An amendment dropped three historically black universities from a low tuition proposal in the Senate budget Thursday after an intense backlash from the schools’ supporters.
Sen. Tom Apodaca, the Hendersonville Republican who sponsored the measure, said his office had received a death threat Thursday morning.
The low tuition plan, which is part of the Senate budget bill, will now include only two UNC campuses – Western Carolina University and UNC Pembroke. At those schools, tuition would be set at $500 a semester for in-state students and $2,500 for out-of-state students, starting in 2018-19. The state will include money to offset the reduced tuition revenue at the two campuses, according to language in the provision.
Apodaca said he was surprised by the opposition from HBCU supporters. The amendment passed, 42-6, Thursday, removing Elizabeth City State University, Fayetteville State University and Winston-State University from the measure.
“We’ve heard quite a bit of talk, and a lot of anger, a lot of discussion,” he said. “It’s somewhat shocking to me and somewhat embarrassing.”
Several hundred alumni of historically black campuses held a rally at the legislature Wednesday. Though the original bill’s supporters had said it would provide North Carolina families with predictability and affordability at five campuses across the state, many HBCU loyalists viewed it as a threat to the schools’ very existence. They argued there was no way to guarantee that state money would be available in the future to compensate for the dramatically lower tuition.
Apodaca pointed to the 72 percent increase in college tuition in recent years and said the negative reaction was baffling to him.
The overwhelming, and I mean overwhelming, majority of feedback I’ve heard from students, alumni and faculty at our HBCUs was that they did not want reduced tuition, for various reasons. In my heart, I still feel it was the right thing to do.
Tom Apodaca, state senator
“I have the hardest time understanding the rationale behind this,” Apodaca said. “The overwhelming, and I mean overwhelming, majority of feedback I’ve heard from students, alumni and faculty at our HBCUs was that they did not want reduced tuition, for various reasons. In my heart, I still feel it was the right thing to do.”
Sen. Don Davis, a Greene County Democrat, said the tuition plan should have been developed with more input from the universities affected. Chancellors had not been consulted about the idea early in the process.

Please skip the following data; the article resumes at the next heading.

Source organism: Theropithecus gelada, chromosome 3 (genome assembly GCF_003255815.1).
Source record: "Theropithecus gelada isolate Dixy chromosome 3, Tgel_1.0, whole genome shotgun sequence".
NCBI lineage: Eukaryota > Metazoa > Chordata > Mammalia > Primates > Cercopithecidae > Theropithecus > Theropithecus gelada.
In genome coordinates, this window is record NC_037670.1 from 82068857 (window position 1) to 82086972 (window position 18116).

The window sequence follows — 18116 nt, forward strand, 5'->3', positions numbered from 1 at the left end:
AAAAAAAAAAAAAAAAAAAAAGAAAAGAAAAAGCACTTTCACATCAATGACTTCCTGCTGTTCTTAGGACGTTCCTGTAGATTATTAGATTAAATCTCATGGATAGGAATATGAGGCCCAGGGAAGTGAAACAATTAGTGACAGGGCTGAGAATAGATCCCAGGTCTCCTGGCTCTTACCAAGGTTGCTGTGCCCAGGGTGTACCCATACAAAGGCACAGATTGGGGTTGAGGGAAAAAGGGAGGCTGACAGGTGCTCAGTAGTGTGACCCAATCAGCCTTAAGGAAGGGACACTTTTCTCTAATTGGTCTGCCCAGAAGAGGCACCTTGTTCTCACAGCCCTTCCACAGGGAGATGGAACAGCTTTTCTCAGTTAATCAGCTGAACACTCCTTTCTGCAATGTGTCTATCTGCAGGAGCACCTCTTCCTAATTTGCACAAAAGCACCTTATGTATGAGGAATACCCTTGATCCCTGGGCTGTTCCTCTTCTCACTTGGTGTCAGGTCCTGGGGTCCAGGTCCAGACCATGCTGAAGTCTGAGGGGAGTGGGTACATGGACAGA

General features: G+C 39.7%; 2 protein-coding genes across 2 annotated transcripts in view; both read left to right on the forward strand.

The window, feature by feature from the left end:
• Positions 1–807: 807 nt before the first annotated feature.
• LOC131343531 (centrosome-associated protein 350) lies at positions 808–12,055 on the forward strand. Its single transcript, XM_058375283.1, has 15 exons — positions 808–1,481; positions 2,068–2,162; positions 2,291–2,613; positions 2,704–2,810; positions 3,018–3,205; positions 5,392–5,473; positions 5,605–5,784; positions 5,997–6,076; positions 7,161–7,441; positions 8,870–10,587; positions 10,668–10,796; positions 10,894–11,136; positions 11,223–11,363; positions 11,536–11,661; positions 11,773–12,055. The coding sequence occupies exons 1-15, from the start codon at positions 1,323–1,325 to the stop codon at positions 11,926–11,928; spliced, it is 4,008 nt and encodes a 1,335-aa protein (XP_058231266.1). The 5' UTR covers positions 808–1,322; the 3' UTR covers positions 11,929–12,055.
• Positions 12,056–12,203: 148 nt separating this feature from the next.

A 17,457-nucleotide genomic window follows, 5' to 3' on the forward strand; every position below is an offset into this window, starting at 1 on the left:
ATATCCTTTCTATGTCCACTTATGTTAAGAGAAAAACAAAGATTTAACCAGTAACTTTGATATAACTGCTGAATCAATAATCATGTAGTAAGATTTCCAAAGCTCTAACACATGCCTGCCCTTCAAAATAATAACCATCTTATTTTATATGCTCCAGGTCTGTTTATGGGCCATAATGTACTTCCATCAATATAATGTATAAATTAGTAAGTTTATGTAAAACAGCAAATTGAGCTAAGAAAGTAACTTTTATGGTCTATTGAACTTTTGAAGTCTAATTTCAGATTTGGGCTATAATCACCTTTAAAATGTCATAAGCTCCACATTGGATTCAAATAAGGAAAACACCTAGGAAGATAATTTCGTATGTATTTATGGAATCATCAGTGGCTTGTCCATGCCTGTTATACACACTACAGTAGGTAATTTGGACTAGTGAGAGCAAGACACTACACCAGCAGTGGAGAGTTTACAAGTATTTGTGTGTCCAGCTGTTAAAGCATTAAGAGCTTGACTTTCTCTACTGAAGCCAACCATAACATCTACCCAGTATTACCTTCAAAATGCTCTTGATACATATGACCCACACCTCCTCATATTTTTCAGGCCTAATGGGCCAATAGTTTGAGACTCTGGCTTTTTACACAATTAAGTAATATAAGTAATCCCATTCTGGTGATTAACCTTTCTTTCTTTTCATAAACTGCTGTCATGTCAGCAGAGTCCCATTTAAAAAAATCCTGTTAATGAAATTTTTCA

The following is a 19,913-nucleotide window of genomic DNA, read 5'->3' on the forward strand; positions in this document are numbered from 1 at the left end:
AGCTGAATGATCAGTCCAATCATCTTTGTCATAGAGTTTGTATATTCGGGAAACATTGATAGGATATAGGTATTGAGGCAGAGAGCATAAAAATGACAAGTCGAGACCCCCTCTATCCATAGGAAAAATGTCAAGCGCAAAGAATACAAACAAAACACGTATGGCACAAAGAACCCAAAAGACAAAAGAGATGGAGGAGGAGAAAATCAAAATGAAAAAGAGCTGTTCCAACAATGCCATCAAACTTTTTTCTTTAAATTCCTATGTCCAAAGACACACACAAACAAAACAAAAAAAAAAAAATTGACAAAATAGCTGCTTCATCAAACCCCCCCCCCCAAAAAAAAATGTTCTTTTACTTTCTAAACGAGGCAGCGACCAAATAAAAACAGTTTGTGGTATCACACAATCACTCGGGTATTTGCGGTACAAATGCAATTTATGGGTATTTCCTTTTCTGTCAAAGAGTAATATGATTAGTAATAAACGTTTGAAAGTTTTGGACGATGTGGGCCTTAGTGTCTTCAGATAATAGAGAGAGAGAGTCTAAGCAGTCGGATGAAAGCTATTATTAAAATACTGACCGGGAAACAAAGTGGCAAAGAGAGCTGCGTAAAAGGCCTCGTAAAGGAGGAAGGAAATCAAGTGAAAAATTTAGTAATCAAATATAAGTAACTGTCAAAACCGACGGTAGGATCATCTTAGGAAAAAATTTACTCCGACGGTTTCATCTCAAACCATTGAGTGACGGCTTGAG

“The issue at hand is one of inclusion,” he said. “How do we bring people together … not at the 11th hour.”
Davis said supporters of Elizabeth City State University are rightfully suspicious after some lawmakers expressed support for closing the campus in recent years. “When you’ve gone through all of this, why wouldn’t you have a concern of ‘is the money going to be there in the future?’” he said.
Sen. Floyd McKissick, a Durham Democrat, agreed that the process was flawed but that the measure was not a nefarious plot to undermine historically black campuses – as some had suggested.
“I hope that one day somebody might look back at this as a missed opportunity,” he said.
Sen. Andrew Brock, a Mocksville Republican, thanked Apodaca for keeping Western Carolina in the plan. Both are WCU graduates.
He said parents are working several jobs to send their children to college.
“When we talk about feedback from administration, their worry about what would happen – they need to be focused on the students, focused on the families, of what they’re going through,” Brock said. “I think this is a great idea.”
Some expressed hope that a compromise could be reached as the House and Senate hash out budget differences in the weeks ahead. But for now, HBCUs are out of the proposal.
Partisan politics put a premature end to what could have been a promising change for universities, said Sen. Gladys Robinson, a Greensboro Democrat, an HBCU graduate and former member of the UNC Board of Governors.
She and others expressed hope that a compromise could be reached as the House and Senate hash out budget differences in the weeks ahead. But for now, HBCUs are out of the proposal.
Robinson said she recognizes the plight of some of the campuses that have struggled. Elizabeth City State, which has seen enrollment decline by half in five years’ time, needs help and marketing, she said.
“We have to do some things to sustain them,” she said. “Partisanship has kept us from bridging the divide this time. ... I am saddened at the fact that the opportunity at this point seems lost.”